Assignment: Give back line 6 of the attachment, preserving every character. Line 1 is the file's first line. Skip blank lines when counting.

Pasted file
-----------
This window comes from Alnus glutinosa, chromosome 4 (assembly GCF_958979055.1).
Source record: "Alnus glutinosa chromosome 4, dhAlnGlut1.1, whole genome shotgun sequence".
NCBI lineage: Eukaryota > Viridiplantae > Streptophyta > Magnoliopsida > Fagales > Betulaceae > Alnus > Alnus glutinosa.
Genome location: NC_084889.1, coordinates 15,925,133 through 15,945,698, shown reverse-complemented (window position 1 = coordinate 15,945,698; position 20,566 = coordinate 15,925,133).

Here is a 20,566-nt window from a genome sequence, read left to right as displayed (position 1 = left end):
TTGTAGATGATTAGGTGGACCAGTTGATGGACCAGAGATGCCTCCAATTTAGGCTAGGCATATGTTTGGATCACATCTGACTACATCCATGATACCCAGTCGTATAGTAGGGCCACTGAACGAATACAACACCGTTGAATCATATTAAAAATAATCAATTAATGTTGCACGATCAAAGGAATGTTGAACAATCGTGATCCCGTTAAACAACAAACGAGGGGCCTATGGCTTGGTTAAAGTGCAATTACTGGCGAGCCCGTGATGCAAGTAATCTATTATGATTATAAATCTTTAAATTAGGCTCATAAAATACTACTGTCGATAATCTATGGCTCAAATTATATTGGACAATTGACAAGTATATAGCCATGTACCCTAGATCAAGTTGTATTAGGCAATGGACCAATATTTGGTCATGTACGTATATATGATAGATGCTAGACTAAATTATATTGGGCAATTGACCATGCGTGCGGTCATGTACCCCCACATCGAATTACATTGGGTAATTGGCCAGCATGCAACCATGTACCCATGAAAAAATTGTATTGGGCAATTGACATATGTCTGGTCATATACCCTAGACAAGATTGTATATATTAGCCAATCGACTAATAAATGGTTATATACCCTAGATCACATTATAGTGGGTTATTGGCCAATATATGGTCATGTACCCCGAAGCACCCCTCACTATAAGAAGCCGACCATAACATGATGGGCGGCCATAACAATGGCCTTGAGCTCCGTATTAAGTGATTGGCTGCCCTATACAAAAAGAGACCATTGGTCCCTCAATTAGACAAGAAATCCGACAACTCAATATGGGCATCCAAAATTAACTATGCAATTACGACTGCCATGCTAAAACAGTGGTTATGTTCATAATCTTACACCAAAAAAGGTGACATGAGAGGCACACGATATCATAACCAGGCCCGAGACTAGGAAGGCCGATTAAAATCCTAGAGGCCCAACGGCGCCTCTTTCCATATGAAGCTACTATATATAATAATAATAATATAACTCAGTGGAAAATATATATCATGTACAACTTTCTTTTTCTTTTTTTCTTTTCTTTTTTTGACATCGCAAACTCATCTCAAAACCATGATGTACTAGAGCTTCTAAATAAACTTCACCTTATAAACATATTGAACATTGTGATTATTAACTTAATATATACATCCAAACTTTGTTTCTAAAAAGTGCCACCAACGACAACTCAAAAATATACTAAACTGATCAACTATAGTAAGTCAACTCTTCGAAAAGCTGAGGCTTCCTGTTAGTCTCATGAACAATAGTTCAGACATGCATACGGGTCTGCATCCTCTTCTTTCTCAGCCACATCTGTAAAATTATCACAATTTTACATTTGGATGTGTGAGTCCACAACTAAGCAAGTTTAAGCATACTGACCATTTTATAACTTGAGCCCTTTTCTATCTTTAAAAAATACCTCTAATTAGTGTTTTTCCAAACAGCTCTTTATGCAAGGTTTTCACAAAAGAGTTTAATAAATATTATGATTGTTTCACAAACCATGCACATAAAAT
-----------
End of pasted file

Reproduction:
TTGTAGATGATTAGGTGGACCAGTTGATGGACCAGAGATGCCTCCAATTTAGGCTAGGCATATGTTTGGATCACATCTGACTACATCCATGATACCCAGTCGTATAGTAGGGCCACTGAACGAATACAACACCGTTGAATCATATTAAAAATAATCAATTAATGTTGCACGATCAAAGGAATGTTGAACAATCGTGATCCCGTTAAACAACAAACGAGGGGCCTATGGCTTGGTTAAAGTGCAATTACTGGCGAGCCCGTGATGCAAGTAATCTATTATGATTATAAATCTTTAAATTAGGCTCATAAAATACTACTGTCGATAATCTATGGCTCAAATTATATTGGACAATTGACAAGTATATAGCCATGTACCCTAGATCAAGTTGTATTAGGCAATGGACCAATATTTGGTCATGTACGTATATATGATAGATGCTAGACTAAATTATATTGGGCAATTGACCATGCGTGCGGTCATGTACCCCCACATCGAATTACATTGGGTAATTGGCCAGCATGCAACCATGTACCCATGAAAAAATTGTATTGGGCAATTGACATATGTCTGGTCATATACCCTAGACAAGATTGTATATATTAGCCAATCGACTAATAAATGGTTATATACCCTAGATCACATTATAGTGGGTTATTGGCCAATATATGGTCATGTACCCCGAAGCACCCCTCACTATAAGAAGCCGACCATAACATGATGGGCGGCCATAACAATGGCCTTGAGCTCCGTATTAAGTGATTGGCTGCCCTATACAAAAAGAGACCATTGGTCCCTCAATTAGACAAGAAATCCGACAACTCAATATGGGCATCCAAAATTAACTATGCAATTACGACTGCCATGCTAAAACAGTGGTTATGTTCATAATCTTACACCAAAAAAGGTGACATGAGAGGCACACGATATCATAACCAGGCCCGAGACTAGGAAGGCCGATTAAAATCCTAGAGGCCCAACGGCGCCTCTTTCCATATGAAGCTACTATATATAATAATAATAATATAACTCAGTGGAAAATATATATCATGTACAACTTTCTTTTTCTTTTTTTCTTTTCTTTTTTTGACATCGCAAACTCATCTCAAAACCATGATGTACTAGAGCTTCTAAATAAACTTCACCTTATAAACATATTGAACATTGTGATTATTAACTTAATATATACATCCAAACTTTGTTTCTAAAAAGTGCCACCAACGACAACTCAAAAATATACTAAACTGATCAACTATAGTAAGTCAACTCTTCGAAAAGCTGAGGCTTCCTGTTAGTCTCATGAACAATAGTTCAGACATGCATACGGGTCTGCATCCTCTTCTTTCTCAGCCACATCTGTAAAATTATCACAATTTTACATTTGGATGTGTGAGTCCACAACTAAGCAAGTTTAAGCATACTGACCATTTTATAACTTGAGCCCTTTTCTATCTTTAAAAAATACCTCTAATTAGTGTTTTTCCAAACAGCTCTTTATGCAAGGTTTTCACAAAAGAGTTTAATAAATATTATGATTGTTTCACAAACCATGCACATAAAAT